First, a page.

Residents of 110 multimillion-dollar properties in some of Auckland's most desirable suburbs have gone to Parliament to try to overturn the law which means they pay around $5.1m annual leasehold land rent.

Auckland lawyer John Carter and the Cornwall Park Leaseholders Association have taken their case to the Local Government and Environment Parliamentary Select Committee with a petition pleading for the law to be overturned so they can escape leases costing up to $90,000-plus annually per property.

Parliament is being asked to rewrite the law and cancel leases around Cornwall Park and the base of One Tree Hill because the residents say properties are effectively being "confiscated" when residents can no longer afford exorbitant annual rent and walk off the land.

The outcome is pending.


Carter told the Herald that the residents' were desperate and 15 leaseholders had suffered financially to the point where they could not sell and were forced to simply walk away from the valuable properties they do not own.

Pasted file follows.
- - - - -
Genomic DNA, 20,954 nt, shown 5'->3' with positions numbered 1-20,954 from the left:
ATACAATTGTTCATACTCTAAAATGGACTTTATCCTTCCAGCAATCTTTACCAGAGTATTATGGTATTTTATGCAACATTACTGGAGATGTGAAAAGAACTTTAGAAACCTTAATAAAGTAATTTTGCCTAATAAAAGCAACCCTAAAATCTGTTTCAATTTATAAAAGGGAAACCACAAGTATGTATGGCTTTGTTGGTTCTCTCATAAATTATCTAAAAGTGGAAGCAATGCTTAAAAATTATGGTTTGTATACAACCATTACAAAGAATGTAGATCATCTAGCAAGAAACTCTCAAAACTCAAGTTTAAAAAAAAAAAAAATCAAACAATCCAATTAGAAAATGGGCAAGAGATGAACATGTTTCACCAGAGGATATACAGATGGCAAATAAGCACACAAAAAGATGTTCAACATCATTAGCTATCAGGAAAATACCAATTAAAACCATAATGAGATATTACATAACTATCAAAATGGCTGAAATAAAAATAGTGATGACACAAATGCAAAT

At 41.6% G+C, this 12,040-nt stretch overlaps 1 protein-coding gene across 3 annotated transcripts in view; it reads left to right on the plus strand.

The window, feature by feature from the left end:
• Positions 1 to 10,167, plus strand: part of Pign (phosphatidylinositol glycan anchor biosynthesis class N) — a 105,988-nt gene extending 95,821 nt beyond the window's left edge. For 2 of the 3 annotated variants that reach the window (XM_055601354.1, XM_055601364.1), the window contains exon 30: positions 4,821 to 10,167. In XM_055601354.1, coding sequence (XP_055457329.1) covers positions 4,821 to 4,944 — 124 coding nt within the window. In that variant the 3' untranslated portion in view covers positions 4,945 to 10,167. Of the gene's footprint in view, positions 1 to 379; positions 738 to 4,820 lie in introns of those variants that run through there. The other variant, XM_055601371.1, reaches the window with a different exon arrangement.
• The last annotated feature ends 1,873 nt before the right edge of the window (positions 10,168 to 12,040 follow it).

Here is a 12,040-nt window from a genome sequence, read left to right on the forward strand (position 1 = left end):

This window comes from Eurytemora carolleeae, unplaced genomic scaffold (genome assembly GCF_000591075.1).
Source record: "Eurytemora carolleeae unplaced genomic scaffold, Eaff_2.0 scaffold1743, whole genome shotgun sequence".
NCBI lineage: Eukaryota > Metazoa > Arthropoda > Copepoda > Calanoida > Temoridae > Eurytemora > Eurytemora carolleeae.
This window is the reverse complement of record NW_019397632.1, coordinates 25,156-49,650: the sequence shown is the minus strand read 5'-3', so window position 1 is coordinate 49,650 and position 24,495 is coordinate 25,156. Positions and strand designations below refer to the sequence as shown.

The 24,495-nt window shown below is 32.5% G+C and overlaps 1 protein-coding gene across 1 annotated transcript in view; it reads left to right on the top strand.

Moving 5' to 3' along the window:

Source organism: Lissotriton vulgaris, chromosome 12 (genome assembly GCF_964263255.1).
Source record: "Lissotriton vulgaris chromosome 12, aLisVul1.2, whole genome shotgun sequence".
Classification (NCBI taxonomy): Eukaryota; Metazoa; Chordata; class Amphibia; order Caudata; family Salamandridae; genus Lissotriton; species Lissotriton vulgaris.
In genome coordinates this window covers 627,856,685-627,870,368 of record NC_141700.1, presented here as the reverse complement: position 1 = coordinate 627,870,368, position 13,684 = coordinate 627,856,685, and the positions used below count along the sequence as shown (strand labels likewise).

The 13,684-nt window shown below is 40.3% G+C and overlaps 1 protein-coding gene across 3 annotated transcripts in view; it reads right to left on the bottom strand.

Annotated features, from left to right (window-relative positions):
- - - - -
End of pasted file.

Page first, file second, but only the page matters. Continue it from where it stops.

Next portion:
"We felt no one cared about our problems, that 15 lessees have walked without compensation for valuable homes and the rest of us are likely to when our current 21 years expire," Carter said.

The board opposes the petition as "unconstitutional and confiscatory, without justification, unnecessary and conflicting with the purposes and vision of settlor Sir John Logan Campbell".

The board presented the select committee with a 45-page report, telling how important the income from the properties is, how it pays for the upkeep and running of One Tree Hill Domain and how the leases were perpetual, dating back to 1920.

Every 21 years, ground rent is reviewed, struck at 5 per cent of the unimproved land or section value, the board said.

John Clark, board chair, said Cornwall Park got more than 4 million visitors annually and was perceived as a "priceless treasure".

Some leaseholders had challenged the board via the courts but the board said that "in every case", proceedings had failed.

The petition said the board's income was "heavily dependent on rent received... that is currently sitting at about $5m per year of which 80 per cent is from its residential ground leases.